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Jailed Priest Accused of Molesting Sees Bail Lowered

Michael Wempe will be freed if he agrees not to perform priestly duties and wears an electronic monitor. He faces 20 years on charges.

August 14, 2004|Jean Guccione | Times Staff Writer

The only Roman Catholic priest still jailed for allegedly molesting children in Los Angeles County could be out next week if he posts a newly reduced bail and promises not to perform priestly functions while awaiting trial.

Instead of a passport, lawyers for Michael Edwin Wempe offered to surrender his clerical collar Friday.

The 64-year-old retired priest is expected to come up with the $100,000 bond within the next few days and return to the Seal Beach retirement home he shared with his ailing mother until his arrest in September.

A judge reduced Wempe's bail from $500,000, warning that if he flees, his action would be considered "virtually an admission of guilt."

Retired Los Angeles County Superior Court Judge Samuel Mayerson also ordered Wempe to wear an electronic device to monitor his whereabouts.

He must stay inside his house except to see his doctors and lawyers, shop for groceries and attend Mass -- which the judge warned he could do so only as a participant, not the celebrant.

Deputy Dist. Atty. Todd Hicks, who opposed the bail reduction, said he was disappointed with the ruling.

In court, he said Wempe, who faces up to 20 years in prison, might be tempted to run based on the strength of the evidence presented against him at a weeklong preliminary hearing in February. He also said he feared the priest would abuse again.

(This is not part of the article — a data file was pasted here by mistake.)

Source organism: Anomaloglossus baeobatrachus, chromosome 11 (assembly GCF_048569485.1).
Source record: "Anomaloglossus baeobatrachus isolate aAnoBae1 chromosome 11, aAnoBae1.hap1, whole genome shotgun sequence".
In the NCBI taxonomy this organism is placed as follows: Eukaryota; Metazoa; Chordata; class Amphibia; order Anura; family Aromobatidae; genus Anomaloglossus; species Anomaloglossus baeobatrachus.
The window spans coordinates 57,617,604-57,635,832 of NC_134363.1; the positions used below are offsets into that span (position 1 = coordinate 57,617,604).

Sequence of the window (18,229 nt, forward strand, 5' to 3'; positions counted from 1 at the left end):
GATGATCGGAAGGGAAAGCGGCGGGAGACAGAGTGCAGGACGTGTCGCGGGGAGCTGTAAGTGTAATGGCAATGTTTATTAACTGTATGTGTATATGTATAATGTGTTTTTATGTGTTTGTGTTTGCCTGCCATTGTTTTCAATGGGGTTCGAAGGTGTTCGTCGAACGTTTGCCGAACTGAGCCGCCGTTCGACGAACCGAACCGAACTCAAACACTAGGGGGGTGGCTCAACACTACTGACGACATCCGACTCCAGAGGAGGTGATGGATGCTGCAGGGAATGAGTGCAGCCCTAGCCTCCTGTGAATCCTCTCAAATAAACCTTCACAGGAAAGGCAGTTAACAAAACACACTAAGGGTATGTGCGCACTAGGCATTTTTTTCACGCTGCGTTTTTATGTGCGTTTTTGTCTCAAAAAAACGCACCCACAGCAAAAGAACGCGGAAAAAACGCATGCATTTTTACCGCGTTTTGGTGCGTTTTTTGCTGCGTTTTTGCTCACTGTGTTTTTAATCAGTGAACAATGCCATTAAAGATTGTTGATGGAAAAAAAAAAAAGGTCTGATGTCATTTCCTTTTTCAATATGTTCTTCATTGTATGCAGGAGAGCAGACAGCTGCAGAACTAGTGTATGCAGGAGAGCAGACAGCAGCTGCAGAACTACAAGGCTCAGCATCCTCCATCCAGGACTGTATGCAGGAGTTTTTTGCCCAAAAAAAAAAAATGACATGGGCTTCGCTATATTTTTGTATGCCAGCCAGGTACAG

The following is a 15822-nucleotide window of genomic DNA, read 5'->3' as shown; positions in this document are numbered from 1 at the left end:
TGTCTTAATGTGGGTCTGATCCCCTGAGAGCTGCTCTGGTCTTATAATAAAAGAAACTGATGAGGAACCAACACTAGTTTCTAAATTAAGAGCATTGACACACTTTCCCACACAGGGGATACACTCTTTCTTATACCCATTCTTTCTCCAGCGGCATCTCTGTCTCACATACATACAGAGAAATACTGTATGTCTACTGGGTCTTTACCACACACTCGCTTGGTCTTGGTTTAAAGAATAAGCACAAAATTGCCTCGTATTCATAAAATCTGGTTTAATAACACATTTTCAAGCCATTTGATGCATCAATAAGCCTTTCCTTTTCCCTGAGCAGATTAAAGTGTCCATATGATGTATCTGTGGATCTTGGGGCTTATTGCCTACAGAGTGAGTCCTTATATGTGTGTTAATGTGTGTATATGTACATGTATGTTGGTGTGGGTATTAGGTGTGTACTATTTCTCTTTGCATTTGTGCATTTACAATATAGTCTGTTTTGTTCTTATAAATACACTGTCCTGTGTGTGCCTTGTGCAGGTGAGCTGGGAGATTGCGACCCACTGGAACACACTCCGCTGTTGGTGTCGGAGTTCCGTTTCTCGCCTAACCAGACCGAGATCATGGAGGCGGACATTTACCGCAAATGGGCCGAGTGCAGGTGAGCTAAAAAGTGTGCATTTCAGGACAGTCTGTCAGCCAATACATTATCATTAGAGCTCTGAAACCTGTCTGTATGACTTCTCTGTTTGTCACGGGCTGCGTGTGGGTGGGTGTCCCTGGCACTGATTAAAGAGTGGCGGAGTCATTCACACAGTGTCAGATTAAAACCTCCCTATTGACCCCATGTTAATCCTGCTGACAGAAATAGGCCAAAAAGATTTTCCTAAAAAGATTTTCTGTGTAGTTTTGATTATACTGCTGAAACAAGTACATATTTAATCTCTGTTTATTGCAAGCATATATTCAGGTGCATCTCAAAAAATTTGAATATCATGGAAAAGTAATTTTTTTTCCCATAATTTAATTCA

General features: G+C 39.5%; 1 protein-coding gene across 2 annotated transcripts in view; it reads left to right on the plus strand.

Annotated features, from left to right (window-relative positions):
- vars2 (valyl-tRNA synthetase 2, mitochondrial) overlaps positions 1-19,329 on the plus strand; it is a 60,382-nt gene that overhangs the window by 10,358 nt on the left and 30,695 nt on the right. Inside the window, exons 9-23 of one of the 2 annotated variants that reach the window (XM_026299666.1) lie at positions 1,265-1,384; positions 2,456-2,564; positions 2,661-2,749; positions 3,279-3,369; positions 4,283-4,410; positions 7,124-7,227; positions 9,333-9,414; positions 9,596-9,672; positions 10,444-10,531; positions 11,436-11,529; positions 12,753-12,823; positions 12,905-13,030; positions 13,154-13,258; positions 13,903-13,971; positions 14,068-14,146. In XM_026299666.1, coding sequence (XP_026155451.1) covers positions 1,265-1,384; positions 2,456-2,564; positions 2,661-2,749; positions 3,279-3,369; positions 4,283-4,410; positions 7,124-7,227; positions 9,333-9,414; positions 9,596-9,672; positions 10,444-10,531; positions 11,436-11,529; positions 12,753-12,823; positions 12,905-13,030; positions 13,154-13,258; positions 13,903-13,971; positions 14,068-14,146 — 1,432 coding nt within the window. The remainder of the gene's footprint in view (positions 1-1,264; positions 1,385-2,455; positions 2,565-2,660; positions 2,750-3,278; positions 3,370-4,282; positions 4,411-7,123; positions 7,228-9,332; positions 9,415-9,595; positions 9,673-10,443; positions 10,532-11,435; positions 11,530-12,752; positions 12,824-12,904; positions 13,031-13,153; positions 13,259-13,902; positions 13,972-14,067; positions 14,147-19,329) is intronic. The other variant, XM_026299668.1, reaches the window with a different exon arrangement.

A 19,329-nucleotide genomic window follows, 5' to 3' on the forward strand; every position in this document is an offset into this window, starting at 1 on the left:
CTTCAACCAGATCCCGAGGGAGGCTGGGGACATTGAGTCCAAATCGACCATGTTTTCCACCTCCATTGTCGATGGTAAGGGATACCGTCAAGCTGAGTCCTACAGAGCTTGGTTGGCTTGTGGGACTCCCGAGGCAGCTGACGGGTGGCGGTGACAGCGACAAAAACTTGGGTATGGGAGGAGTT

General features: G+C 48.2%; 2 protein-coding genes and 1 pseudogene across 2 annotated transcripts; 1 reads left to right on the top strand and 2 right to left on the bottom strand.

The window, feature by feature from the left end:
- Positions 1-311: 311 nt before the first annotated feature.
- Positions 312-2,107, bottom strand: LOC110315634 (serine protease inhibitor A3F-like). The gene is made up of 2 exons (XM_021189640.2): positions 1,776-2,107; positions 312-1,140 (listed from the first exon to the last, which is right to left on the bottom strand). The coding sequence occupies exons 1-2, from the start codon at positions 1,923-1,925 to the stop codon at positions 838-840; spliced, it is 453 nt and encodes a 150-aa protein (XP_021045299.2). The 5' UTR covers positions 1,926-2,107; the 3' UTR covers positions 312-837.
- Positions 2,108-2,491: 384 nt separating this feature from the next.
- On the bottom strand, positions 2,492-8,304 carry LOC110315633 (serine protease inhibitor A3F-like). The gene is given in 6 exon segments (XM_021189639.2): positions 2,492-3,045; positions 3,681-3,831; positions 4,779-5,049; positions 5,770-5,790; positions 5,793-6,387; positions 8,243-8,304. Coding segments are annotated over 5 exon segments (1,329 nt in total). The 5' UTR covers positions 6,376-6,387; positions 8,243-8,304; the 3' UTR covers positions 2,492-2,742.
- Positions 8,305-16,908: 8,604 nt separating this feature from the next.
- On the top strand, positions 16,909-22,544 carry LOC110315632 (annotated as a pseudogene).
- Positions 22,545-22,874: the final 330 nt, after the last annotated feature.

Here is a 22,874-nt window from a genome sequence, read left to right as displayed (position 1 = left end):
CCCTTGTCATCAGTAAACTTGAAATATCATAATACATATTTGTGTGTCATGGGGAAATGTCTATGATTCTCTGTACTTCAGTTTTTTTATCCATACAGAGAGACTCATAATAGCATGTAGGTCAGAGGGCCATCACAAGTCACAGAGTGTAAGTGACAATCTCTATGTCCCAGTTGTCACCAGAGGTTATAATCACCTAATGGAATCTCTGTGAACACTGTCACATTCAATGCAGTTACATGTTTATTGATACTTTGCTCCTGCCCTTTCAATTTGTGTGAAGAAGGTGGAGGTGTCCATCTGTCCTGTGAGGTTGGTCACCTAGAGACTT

But Wempe's lawyers, Leonard Levine and Donald Steier, successfully argued that the cleric was neither a flight risk nor a danger to the community.

Defense lawyers said he hasn't fled during a lengthy and open police investigation. Last summer, Wempe was charged with 42 counts of sexually molesting 13 boys between 1977 and 1986.

A few days later, the U.S. Supreme Court struck down a 1994 California law allowing retroactive prosecution involving older sex crimes against children. As a result, criminal charges against Wempe and nine other priests were dismissed.

In the current case, prosecutors allege Wempe molested a boy in his chaplain's office at Cedars-Sinai Medical Center between 1990 and 1995.

The victim did not report his allegations until earlier charges against Wempe -- involving the victim's older brother -- were dismissed.

One of the victim's brothers compared the judge's decision allowing Wempe to live in a retirement home where grandchildren come to visit their relatives to Cardinal Roger M. Mahony's decision to place Wempe in a hospital with a pediatric ward, after he was removed from his church parish amid allegations of child molestation.

Mahony forced Wempe to retire from the priesthood in 2002, and barred him from active ministry, Wempe's defense lawyers said. Yet Wempe nodded yes when Mayerson asked his lawyers Friday if he was still a priest.

Wempe is one of two retired priests facing child molestation charges in Los Angeles County. The other, Stephen Charles Hernandez, posted $240,000 bail after he was arrested in June. He faces 12 felony counts involving a 14-year-old boy he allegedly molested in 2001 and 2002 while he was counseling minors at Central Juvenile Hall, also known as Eastlake.

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